Each year the Newspaper Project receives papers from private collections which are generously offered as archival candidates. Many are duplicates of papers already cataloged. But some aren’t. Some are added to our select collection of singular editions with headlines announcing moon landings, assassinations, the end of wars, and dramatic presidential elections. Then there is the unexpected item that provokes the response, “Wait…what is…that?” Most recently, the following:
Curious, the masthead’s absence of a year and its resemblance to the precursor of the “extra” edition — the single page, single-sided broadside of early newspaper history. Much like below (which I wish was in our collection, but is taken from a volume from the Library main stacks):
But do we already have this in our possession? Is this Gazette upstairs in the archive in original or on film? Or both? Our hard copy archive of bound editions of the Alexandria Gazette is as extensive and space consuming (and heavy, not to be dropped on a foot) as any on the shelf. But there is a gap of some years after the Civil War and among the years in that gap, yes, 1873.
What about the microfilm? The film, shot by the Library of Congress, includes a complete run of 1873, and is the source of the digital images on both Chronicling America and Virginia Chronicle. While it does contain the standard edition of the Gazette for the 9th, there is no indication of the earlier extra edition. In short, while we can’t conclusively speak to its rarity, so far our research points to a genuine find.
In the links I’ll provide to the press coverage of the Wawaset’s demise you’ll see references to Chatterton’s landing where it burned and sank in the late morning of August 8, a Friday. That’s the area circled above (click map to enlarge). The destination was the Coan River near Lewisetta at the mouth of the Chesapeake Bay. The steamer was constructed by the North during the Civil War.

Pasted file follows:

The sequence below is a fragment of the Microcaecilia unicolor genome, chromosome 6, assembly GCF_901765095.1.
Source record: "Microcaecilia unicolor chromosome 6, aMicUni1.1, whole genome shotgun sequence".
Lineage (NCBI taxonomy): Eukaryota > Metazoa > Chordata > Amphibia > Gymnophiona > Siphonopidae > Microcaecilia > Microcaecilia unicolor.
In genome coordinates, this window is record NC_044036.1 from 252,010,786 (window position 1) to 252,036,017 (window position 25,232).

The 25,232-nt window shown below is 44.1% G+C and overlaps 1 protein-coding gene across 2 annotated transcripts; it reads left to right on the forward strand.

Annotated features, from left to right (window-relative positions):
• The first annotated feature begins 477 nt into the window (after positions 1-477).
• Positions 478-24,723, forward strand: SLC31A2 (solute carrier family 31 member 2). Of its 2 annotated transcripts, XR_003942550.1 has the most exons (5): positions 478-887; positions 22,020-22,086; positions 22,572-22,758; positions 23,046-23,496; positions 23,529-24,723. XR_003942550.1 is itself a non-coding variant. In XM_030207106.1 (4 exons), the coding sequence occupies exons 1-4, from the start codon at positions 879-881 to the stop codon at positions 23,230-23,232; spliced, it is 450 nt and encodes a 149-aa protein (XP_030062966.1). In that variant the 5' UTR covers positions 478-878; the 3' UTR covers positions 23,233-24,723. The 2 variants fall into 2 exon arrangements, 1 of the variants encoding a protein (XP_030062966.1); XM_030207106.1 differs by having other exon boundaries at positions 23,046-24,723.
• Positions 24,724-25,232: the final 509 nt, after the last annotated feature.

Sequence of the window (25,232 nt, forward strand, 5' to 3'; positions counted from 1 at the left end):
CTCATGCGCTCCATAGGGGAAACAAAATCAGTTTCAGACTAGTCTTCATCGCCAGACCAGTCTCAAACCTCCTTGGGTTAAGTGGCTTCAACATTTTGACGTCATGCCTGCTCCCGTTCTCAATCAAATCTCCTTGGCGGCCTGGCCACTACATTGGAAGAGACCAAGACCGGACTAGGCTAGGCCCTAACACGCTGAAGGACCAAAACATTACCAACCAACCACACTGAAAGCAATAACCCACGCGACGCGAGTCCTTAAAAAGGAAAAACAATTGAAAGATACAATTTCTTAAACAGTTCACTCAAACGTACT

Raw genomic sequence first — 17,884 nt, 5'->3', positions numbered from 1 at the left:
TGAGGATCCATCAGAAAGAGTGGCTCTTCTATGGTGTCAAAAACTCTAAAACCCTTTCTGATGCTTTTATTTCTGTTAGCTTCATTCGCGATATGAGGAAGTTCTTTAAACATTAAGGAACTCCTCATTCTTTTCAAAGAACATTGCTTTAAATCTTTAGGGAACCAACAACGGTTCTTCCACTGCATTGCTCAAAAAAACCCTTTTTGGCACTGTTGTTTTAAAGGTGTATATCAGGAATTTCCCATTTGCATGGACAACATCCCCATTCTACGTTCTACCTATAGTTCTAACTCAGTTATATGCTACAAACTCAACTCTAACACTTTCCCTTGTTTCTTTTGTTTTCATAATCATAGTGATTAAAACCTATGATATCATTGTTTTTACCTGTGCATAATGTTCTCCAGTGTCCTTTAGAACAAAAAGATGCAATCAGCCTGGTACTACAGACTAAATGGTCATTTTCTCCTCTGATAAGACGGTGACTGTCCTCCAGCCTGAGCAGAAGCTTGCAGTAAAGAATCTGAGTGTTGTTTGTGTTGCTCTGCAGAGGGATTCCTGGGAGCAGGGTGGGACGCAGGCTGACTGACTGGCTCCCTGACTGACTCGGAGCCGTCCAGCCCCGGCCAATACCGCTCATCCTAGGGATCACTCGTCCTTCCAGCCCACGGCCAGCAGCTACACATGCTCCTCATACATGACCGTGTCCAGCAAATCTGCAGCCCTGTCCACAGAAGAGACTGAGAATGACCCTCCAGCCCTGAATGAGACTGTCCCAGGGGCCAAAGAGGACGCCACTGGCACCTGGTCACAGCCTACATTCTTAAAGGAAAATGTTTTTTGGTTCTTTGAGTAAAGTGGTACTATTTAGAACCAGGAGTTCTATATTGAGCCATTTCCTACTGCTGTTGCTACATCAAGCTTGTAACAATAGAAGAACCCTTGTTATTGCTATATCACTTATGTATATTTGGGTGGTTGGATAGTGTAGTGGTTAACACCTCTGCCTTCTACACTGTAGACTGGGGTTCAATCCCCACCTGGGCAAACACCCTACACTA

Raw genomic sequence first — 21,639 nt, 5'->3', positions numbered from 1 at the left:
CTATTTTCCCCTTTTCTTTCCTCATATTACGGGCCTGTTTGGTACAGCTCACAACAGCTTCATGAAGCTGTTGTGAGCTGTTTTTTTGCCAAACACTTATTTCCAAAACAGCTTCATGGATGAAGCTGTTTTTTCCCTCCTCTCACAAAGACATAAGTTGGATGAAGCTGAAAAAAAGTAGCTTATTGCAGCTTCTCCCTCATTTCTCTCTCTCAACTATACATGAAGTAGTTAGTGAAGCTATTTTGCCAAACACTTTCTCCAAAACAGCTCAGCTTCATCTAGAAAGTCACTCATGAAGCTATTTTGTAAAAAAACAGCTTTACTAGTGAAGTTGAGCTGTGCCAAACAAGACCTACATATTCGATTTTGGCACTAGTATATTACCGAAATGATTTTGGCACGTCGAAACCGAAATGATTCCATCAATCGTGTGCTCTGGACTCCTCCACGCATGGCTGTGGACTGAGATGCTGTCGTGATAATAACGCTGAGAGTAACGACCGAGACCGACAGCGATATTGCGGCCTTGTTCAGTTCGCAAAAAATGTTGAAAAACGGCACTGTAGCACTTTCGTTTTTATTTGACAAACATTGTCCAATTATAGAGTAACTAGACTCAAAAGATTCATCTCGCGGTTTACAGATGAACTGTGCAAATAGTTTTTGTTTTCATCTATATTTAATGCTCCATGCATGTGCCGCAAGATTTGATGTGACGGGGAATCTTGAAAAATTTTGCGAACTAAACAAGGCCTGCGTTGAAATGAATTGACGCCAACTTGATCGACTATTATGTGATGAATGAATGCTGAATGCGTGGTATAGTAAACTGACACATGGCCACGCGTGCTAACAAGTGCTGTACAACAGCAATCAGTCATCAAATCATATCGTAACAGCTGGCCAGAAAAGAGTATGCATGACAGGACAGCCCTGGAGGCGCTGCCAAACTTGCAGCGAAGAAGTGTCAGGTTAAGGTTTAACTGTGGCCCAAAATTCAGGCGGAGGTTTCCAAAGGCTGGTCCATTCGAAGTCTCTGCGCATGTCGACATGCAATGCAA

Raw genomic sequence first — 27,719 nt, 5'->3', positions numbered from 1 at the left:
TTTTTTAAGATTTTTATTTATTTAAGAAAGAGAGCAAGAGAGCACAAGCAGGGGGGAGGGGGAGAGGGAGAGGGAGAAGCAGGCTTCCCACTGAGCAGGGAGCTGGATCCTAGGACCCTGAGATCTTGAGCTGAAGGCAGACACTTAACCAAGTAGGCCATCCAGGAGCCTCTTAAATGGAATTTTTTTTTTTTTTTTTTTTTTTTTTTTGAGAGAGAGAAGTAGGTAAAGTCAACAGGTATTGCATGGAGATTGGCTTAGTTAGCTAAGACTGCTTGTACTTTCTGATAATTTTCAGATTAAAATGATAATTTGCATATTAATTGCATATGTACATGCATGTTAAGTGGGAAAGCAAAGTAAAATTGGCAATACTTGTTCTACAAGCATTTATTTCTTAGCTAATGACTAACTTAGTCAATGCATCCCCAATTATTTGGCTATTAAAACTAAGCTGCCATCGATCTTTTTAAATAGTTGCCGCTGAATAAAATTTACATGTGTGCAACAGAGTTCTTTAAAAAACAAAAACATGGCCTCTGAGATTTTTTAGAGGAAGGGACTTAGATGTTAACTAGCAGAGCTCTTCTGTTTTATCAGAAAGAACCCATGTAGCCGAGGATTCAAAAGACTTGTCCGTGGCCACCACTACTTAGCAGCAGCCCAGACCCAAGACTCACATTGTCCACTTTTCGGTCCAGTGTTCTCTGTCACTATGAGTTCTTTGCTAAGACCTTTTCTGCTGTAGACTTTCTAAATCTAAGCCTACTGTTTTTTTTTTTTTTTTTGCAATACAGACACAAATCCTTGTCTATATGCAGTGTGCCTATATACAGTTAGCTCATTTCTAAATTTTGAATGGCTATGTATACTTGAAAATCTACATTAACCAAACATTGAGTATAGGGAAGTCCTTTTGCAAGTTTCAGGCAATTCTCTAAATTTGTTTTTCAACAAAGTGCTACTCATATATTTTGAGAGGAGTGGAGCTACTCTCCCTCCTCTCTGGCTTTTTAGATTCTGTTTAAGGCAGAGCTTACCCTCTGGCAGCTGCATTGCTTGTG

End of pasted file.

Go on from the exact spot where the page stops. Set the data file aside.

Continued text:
Post internet it’s perhaps more difficult to grasp how slowly information might navigate (upriver, in this case) to a population center supporting a newspaper.
Late Friday night a telegram is transmitted to Washington from Fredericksburg. No dialogue occurs since the post shuts down for the night soon thereafter. Fredericksburg’s press, though closer geographically, is not a player in this story because its papers are semi-weeklies, not dailies. The Fredericksburg Ledger, out the following Tuesday, simply repeats Gazette accounts. Remember, Fredericksburg is on a different river, the Rappahannock and, in a sense, of a different world.
Roughly coincident with the telegram, a few survivors arriving by steamship in Washington carry, no doubt, a frenzy of narrative. A jumble of fact, rumor and surmise, not to mention painful wonder for those who may have known passengers aboard the Wawaset, the news travels with predictive speed through Alexandria during the morning hours.
The Gazette masthead describes itself as an evening paper. Clearly, on this summer’s day in 1873 (perhaps now the proper time to slip in the population, about 13,500, less than one tenth the present day), in circumstances of such distress, to stay speechless was too trying to an editor’s patience. Now was this Gazette extra distributed as a bonus to subscribers (8 dollars a year, 75 cents a month), sold to those on the street, or given away? And how many were printed? Of this, one is unsure. Had the Gazette ever before printed an extra? One might almost suspect not, given its odd combination of decorum and shout, the former in the masthead, the latter in the headline, which lowers the volume gradually to the relative calm of “Incidents And Scenes.” Sustained print hysteria, punctuated by a newsboy’s yelp, would accelerate later in the century as newspaper growth boomed and competition increased among large metro dailies.
From Chronicling America here are examples of Wawaset coverage. First, the full edition (also housed within our own Virginia Chronicle) which followed, and directly borrowed from, the earlier Gazette extra and in their production layout of the day, on page 2
Of course, this was also a story of equal if not greater interest on the opposite side of the Potomac in the Capital. The Evening Star, in the more modern manner on page 1, provided plenty of vivid detail from participants and eyewitnesses.
In pursuing source material about the Wawaset’s last trip for this blog (I trust in your gratefulness for resisting the title “One of the ten worst disasters of the American 19th century you’ve never heard of”) I discovered this book, Disaster on the Potomac: the Last Run of the Steamboat Wawaset, published in 2009. While well researched and certainly a volume I would never discourage you from reading – especially for its account of race relations aboard ship – I feel obliged to observe that much of that research came from newspaper accounts. To which, here at the Newspaper Project, we strive to provide a direct, ready and steadily growing catalog of access.
For the “Extra” Gazette and other donations, the Project thanks Charles Phillips.